Green-News: Friday 8.01.08
- Apparently the U.S. Department of Agriculture doesn’t feel it’s important to track the use of pesticides and fertilizers on American farms anymore. ENN reports:
The move has left scientists, industry groups, and public advocates surprised and confused about how to carry on their work without this free information. The canceled program was the only one to make freely available to the public nationwide data on the amount of pesticides and fertilizers applied to U.S. farms. In May, USDA announced that it had published the last of its Agricultural Chemical Usage reports, which are based on detailed surveys of farmers’ chemical use, collected since 1990 by the National Agricultural Statistics Service (NASS). In an unusual alliance, industry and environmental groups are lobbying USDA and Congress to restore the program, which costs $8 million out of an annual NASS budget of $160 million.
The program had many users and supporters in academia, industry, environmental and community groups, and government agencies. “The industry and the people who do dietary risk assessments in companies could not be more upset by this,” says Leonard Gianessi, director of the Crop Protection Research Institute at the CropLife Foundation, a nonprofit research center funded largely by CropLife America and other industry groups.
- The United Nations is combating global warming by turning up the thermostat at their New York City headquarters. Josh Loposer of GreenDaily explains:
Starting Friday, the building's AC will be set at 77°F instead of its usual 72°F on workdays and the switched off on the weekends. To mitigate the expected heat -- not that 77°F is exactly sweltering -- members are encouraged to wear their national dress, suit jackets optional.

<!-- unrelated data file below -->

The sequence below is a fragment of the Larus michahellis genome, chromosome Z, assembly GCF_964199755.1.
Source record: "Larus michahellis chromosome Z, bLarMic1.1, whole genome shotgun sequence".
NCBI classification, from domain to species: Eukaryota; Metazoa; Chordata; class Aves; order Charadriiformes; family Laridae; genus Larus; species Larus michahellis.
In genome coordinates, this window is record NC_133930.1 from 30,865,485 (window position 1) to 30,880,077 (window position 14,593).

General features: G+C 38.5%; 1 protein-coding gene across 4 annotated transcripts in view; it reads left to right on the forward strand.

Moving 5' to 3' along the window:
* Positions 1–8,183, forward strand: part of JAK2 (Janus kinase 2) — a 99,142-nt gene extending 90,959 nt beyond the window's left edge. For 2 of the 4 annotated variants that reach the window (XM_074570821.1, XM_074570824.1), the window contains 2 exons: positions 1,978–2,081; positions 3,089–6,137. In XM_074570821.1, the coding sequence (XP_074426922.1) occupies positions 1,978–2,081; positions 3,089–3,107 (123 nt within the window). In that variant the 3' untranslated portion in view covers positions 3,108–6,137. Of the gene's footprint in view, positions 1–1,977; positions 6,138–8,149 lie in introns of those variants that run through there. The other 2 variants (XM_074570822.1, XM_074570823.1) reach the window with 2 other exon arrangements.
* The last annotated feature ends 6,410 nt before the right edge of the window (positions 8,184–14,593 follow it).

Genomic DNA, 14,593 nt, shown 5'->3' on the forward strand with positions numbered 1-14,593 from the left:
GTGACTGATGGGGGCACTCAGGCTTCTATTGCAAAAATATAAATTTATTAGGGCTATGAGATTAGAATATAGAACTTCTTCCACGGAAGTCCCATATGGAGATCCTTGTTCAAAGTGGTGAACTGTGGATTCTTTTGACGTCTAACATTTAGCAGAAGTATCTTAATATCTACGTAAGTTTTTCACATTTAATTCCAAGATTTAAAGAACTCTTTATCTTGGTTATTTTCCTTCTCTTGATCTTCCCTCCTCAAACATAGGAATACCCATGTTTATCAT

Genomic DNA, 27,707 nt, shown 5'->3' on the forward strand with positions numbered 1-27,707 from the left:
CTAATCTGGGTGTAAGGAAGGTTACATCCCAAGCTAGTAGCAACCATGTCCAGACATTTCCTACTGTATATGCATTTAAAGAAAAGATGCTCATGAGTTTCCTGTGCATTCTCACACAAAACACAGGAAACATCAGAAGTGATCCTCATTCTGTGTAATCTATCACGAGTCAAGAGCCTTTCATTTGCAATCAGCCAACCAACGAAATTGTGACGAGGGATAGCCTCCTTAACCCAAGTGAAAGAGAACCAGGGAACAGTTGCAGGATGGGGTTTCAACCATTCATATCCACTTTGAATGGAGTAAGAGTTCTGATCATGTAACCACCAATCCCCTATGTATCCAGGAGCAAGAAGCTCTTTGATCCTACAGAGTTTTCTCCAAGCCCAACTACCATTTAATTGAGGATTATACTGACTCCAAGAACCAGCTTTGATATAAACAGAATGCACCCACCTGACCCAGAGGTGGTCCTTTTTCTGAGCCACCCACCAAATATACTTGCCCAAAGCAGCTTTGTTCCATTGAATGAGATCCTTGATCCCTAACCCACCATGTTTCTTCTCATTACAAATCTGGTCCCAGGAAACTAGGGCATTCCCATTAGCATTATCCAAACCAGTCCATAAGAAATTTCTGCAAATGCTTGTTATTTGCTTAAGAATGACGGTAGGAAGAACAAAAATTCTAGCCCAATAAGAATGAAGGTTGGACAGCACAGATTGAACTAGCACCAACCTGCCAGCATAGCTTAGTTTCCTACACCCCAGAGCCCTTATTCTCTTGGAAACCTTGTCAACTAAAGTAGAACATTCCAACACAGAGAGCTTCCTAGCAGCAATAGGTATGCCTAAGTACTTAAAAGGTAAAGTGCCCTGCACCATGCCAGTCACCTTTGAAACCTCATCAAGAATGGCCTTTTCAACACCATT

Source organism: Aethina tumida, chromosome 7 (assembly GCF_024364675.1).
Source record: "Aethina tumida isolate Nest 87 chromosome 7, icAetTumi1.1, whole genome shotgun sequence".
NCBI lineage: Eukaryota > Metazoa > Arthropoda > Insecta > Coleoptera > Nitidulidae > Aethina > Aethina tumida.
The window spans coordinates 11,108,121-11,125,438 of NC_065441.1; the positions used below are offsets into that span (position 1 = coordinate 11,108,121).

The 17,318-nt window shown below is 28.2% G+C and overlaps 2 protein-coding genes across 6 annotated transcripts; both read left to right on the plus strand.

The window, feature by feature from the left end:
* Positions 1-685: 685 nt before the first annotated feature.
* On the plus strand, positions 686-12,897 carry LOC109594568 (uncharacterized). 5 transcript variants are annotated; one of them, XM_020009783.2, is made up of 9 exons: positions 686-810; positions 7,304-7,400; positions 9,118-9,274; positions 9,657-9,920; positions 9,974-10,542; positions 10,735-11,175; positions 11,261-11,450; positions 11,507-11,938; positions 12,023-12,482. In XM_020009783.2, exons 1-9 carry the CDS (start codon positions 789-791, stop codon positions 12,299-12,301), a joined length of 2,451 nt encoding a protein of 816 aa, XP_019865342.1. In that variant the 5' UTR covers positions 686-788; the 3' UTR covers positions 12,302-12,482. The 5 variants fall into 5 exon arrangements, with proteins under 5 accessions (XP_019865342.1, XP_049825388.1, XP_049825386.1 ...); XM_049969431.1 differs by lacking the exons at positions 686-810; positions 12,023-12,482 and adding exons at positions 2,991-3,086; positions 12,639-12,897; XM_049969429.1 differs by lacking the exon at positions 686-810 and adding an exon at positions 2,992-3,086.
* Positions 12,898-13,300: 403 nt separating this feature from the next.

The pilot program is called Cool U.N. and it probably won't be very popular since the building is notoriously drafty and uncomfortable. Despite the fact that it was designed by a coalition of the world's top architects, the building is apparently an energy sinkhole. That's why the UN's environmental gurus have come up with the initiative -- it's also why the building is set to be renovated next year.
- The Environmental Protection Agency is warning staff not to talk to its own internal watchdog. Via ENN:
Over the past seven years, the Environmental Protection Agency has redefined its mission from fighting pollution to serving as a guardian angel for big business, energy companies and land developers. On every front, from undercutting state efforts to ignoring greenhouse gas emissions to opening public lands for exploitation, the agency charged with protecting the environment has sided against environmental protection.
Not surprisingly, the agency's political appointees would like to keep the many dedicated civil service employees from sharing that bad news with the press, Congress and the agency's internal investigators. An e-mail sent to managers of the EPA's Office of Enforcement and Compliance Assurance by division chief of staff Robbi Farrell admonishes them to forward all inquiries from the EPA inspector general, the congressional Government Accountability Office or journalists to a designated senior staffer. According to the e-mail, "Please do not respond to questions or make any statements."
Trackbacks (0) Links to blogs that reference this article Trackback URL
Dr. Fuhrman's Executive Offices
4 Walter E. Foran Blvd.Flemington, NJ 08822